Many occurrences throughout history have had a significant impact on what Western civilization is today. In a world that often seems divided, the idea of a common cultural heritage unites people of all backgrounds.
Human societies have always gone through periods of growth and dominance, followed by times of decline and ebb. The rise and fall of empires are a natural part of the human experience, and serve to remind us that the world is not as solid as we would like to think.
The first written laws, the Code of Hammurabi, were established in ancient Babylonia; meanwhile, the Greeks developed democracy, a form of government in which all citizens are considered equal and have a voice in the affairs of their nation. The Reformation and Enlightenment brought revolutionary social change. Across Europe towns grew and were more connected thanks to the printing press; feudal power structures were replaced with centralized monarchies; and new ideas such as the theory of evolution by Charles Darwin encouraged a scientific mindset.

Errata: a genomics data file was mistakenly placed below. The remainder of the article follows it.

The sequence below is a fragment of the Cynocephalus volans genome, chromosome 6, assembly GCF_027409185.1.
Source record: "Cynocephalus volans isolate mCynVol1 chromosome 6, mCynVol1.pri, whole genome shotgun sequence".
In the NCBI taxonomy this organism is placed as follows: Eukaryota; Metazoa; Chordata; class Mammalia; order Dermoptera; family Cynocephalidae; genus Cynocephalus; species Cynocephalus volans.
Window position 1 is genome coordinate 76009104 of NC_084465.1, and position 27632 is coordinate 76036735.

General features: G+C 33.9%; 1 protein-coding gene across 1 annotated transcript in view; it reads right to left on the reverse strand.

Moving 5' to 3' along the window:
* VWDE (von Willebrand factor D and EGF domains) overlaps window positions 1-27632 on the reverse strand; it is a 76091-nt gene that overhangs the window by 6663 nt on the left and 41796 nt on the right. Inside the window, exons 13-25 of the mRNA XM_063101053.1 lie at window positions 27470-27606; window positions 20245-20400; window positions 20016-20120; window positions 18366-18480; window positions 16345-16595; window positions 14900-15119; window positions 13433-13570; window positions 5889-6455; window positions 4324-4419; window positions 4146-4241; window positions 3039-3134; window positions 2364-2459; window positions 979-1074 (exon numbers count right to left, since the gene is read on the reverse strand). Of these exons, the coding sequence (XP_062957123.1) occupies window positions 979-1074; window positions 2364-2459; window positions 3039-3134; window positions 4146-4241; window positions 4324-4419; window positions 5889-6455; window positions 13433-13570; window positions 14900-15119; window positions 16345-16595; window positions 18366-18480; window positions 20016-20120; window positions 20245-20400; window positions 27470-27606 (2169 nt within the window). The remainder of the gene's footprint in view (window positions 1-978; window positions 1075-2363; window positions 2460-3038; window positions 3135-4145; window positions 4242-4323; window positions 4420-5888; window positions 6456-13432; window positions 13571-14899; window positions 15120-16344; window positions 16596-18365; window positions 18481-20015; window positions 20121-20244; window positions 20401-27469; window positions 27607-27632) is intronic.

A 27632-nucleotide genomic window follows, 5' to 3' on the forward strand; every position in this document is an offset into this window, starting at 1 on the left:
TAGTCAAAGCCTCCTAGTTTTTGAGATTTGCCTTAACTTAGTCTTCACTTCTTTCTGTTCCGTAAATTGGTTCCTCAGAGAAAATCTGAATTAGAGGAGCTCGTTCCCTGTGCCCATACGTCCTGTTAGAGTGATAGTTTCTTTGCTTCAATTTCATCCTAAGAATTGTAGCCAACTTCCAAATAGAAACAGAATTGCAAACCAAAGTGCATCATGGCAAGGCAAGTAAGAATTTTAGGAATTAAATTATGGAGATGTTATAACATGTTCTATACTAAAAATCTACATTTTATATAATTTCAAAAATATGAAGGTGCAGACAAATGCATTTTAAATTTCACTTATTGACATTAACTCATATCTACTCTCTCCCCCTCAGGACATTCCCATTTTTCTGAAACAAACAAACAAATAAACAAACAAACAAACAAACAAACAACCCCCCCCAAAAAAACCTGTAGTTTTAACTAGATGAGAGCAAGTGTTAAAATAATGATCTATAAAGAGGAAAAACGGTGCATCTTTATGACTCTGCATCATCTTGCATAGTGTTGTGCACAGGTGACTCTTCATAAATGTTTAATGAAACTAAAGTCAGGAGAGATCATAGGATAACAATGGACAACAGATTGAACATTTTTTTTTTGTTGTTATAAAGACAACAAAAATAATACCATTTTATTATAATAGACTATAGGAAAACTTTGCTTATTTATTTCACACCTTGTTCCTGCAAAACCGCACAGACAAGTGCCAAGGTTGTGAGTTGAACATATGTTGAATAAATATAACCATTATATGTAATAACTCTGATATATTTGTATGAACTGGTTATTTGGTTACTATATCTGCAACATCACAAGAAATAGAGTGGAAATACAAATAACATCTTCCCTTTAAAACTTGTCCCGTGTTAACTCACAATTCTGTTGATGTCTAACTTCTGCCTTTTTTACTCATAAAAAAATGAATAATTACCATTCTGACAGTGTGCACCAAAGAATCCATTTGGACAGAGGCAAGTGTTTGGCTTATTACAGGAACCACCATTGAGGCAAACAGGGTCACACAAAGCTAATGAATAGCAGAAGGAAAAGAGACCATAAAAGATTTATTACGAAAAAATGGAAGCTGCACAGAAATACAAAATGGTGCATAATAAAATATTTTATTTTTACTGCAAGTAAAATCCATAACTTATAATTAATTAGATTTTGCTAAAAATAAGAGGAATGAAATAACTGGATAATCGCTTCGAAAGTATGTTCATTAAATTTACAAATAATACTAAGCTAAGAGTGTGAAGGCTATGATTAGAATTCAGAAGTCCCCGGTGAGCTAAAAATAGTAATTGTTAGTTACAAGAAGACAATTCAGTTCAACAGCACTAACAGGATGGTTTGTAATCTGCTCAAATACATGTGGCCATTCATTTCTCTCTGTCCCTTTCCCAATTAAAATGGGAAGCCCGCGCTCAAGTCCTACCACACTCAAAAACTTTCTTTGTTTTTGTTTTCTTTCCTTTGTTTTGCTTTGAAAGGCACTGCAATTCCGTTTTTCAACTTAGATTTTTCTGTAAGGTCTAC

Colonial empires spread across the globe during the European Age of Exploration, leading to a period of rapid growth and expansion for the West that lasted until the Great War. These events ushered in the modern era of globalization.
In recent years, a new definition of the “West” has emerged. It includes NATO members and countries aligned with the United States. It also encompasses parts of the Soviet bloc that are now independent or have shifted from communism to capitalism. This has created a new tension between the West and the East as each group attempts to assert its own identity and influence on the world stage.
Western Lands, Western Voices features essays from an outstanding group of writers that include tribal government officials and scholars, university faculty, independent historians, and public lands advocates and managers. These authors represent the full range of perspectives and experiences that are central to regional public history, including the ways in which historical knowledge and interpretation can inform and improve tribal governance, museum work, and research on historic sites. This volume is an indispensable resource for those who want to understand and appreciate the rich complexity of western history and its significance to world history.